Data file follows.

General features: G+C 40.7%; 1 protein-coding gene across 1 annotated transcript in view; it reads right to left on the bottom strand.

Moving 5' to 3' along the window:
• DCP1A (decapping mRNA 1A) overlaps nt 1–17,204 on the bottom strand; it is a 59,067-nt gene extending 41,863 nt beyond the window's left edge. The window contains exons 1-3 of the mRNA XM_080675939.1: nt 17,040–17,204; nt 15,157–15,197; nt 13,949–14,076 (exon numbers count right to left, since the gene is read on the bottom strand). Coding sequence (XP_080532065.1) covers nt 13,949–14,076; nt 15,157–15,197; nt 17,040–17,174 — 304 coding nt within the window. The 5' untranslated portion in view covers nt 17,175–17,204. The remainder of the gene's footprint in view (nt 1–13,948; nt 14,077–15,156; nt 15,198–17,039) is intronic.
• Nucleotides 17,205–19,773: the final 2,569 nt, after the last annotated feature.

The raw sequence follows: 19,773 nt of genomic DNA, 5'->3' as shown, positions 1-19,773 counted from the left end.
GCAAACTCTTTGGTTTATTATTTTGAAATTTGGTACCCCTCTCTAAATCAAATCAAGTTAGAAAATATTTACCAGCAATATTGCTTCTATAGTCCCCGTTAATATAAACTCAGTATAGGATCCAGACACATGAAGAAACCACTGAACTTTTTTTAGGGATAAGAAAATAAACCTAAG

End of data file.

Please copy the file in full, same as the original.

General features: G+C 40.7%; 1 protein-coding gene across 1 annotated transcript in view; it reads right to left on the bottom strand.

Moving 5' to 3' along the window:
• DCP1A (decapping mRNA 1A) overlaps nt 1–17,204 on the bottom strand; it is a 59,067-nt gene extending 41,863 nt beyond the window's left edge. The window contains exons 1-3 of the mRNA XM_080675939.1: nt 17,040–17,204; nt 15,157–15,197; nt 13,949–14,076 (exon numbers count right to left, since the gene is read on the bottom strand). Coding sequence (XP_080532065.1) covers nt 13,949–14,076; nt 15,157–15,197; nt 17,040–17,174 — 304 coding nt within the window. The 5' untranslated portion in view covers nt 17,175–17,204. The remainder of the gene's footprint in view (nt 1–13,948; nt 14,077–15,156; nt 15,198–17,039) is intronic.
• Nucleotides 17,205–19,773: the final 2,569 nt, after the last annotated feature.

The raw sequence follows: 19,773 nt of genomic DNA, 5'->3' as shown, positions 1-19,773 counted from the left end.
GCAAACTCTTTGGTTTATTATTTTGAAATTTGGTACCCCTCTCTAAATCAAATCAAGTTAGAAAATATTTACCAGCAATATTGCTTCTATAGTCCCCGTTAATATAAACTCAGTATAGGATCCAGACACATGAAGAAACCACTGAACTTTTTTTAGGGATAAGAAAATAAACCTAAG